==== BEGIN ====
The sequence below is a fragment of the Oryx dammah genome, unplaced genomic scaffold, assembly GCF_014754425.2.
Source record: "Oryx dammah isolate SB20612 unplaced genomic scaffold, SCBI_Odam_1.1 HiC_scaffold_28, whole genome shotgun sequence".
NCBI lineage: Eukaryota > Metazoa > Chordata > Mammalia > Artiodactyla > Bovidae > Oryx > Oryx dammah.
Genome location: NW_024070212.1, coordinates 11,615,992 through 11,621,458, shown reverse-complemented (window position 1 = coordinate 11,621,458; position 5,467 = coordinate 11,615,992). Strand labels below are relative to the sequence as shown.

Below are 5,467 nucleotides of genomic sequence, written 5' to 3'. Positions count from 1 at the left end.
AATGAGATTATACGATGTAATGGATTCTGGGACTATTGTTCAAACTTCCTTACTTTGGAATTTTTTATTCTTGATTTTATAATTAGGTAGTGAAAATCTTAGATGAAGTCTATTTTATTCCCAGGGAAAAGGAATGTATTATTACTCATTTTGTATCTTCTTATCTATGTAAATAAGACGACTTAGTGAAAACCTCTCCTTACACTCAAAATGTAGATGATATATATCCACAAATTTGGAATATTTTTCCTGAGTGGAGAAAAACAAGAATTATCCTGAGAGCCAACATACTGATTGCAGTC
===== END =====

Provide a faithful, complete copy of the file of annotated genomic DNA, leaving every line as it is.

The sequence below is a fragment of the Oryx dammah genome, unplaced genomic scaffold, assembly GCF_014754425.2.
Source record: "Oryx dammah isolate SB20612 unplaced genomic scaffold, SCBI_Odam_1.1 HiC_scaffold_28, whole genome shotgun sequence".
NCBI lineage: Eukaryota > Metazoa > Chordata > Mammalia > Artiodactyla > Bovidae > Oryx > Oryx dammah.
Genome location: NW_024070212.1, coordinates 11,615,992 through 11,621,458, shown reverse-complemented (window position 1 = coordinate 11,621,458; position 5,467 = coordinate 11,615,992). Strand labels below are relative to the sequence as shown.

Below are 5,467 nucleotides of genomic sequence, written 5' to 3'. Positions count from 1 at the left end.
AATGAGATTATACGATGTAATGGATTCTGGGACTATTGTTCAAACTTCCTTACTTTGGAATTTTTTATTCTTGATTTTATAATTAGGTAGTGAAAATCTTAGATGAAGTCTATTTTATTCCCAGGGAAAAGGAATGTATTATTACTCATTTTGTATCTTCTTATCTATGTAAATAAGACGACTTAGTGAAAACCTCTCCTTACACTCAAAATGTAGATGATATATATCCACAAATTTGGAATATTTTTCCTGAGTGGAGAAAAACAAGAATTATCCTGAGAGCCAACATACTGATTGCAGTC